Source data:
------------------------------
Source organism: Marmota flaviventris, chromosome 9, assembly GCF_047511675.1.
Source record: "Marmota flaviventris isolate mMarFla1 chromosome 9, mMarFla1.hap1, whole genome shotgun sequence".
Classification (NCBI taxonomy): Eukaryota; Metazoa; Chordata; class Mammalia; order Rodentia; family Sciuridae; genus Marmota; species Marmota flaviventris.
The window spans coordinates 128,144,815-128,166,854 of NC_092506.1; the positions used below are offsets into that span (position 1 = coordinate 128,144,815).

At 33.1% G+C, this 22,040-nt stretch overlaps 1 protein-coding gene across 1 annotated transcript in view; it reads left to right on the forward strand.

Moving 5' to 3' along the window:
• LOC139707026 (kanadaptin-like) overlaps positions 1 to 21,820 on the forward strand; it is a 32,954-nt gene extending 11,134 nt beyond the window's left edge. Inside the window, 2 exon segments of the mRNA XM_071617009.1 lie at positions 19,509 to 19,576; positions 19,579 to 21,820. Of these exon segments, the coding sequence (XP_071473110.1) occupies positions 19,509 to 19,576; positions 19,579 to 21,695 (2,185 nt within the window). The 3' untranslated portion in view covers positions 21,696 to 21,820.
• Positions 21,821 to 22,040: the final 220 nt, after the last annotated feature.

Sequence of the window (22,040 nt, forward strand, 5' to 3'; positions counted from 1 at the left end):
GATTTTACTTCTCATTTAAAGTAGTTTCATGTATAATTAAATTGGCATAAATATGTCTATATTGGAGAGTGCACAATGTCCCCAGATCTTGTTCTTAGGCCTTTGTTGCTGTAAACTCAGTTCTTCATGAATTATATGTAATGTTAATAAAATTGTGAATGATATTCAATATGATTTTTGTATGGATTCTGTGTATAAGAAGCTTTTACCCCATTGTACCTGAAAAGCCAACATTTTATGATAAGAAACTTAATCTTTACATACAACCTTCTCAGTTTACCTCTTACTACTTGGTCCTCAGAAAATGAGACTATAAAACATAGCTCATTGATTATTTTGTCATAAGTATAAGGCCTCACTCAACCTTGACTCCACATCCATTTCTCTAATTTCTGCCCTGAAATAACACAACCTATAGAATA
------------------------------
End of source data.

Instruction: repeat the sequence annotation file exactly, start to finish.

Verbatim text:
Source organism: Marmota flaviventris, chromosome 9, assembly GCF_047511675.1.
Source record: "Marmota flaviventris isolate mMarFla1 chromosome 9, mMarFla1.hap1, whole genome shotgun sequence".
Classification (NCBI taxonomy): Eukaryota; Metazoa; Chordata; class Mammalia; order Rodentia; family Sciuridae; genus Marmota; species Marmota flaviventris.
The window spans coordinates 128,144,815-128,166,854 of NC_092506.1; the positions used below are offsets into that span (position 1 = coordinate 128,144,815).

At 33.1% G+C, this 22,040-nt stretch overlaps 1 protein-coding gene across 1 annotated transcript in view; it reads left to right on the forward strand.

Moving 5' to 3' along the window:
• LOC139707026 (kanadaptin-like) overlaps positions 1 to 21,820 on the forward strand; it is a 32,954-nt gene extending 11,134 nt beyond the window's left edge. Inside the window, 2 exon segments of the mRNA XM_071617009.1 lie at positions 19,509 to 19,576; positions 19,579 to 21,820. Of these exon segments, the coding sequence (XP_071473110.1) occupies positions 19,509 to 19,576; positions 19,579 to 21,695 (2,185 nt within the window). The 3' untranslated portion in view covers positions 21,696 to 21,820.
• Positions 21,821 to 22,040: the final 220 nt, after the last annotated feature.

Sequence of the window (22,040 nt, forward strand, 5' to 3'; positions counted from 1 at the left end):
GATTTTACTTCTCATTTAAAGTAGTTTCATGTATAATTAAATTGGCATAAATATGTCTATATTGGAGAGTGCACAATGTCCCCAGATCTTGTTCTTAGGCCTTTGTTGCTGTAAACTCAGTTCTTCATGAATTATATGTAATGTTAATAAAATTGTGAATGATATTCAATATGATTTTTGTATGGATTCTGTGTATAAGAAGCTTTTACCCCATTGTACCTGAAAAGCCAACATTTTATGATAAGAAACTTAATCTTTACATACAACCTTCTCAGTTTACCTCTTACTACTTGGTCCTCAGAAAATGAGACTATAAAACATAGCTCATTGATTATTTTGTCATAAGTATAAGGCCTCACTCAACCTTGACTCCACATCCATTTCTCTAATTTCTGCCCTGAAATAACACAACCTATAGAATA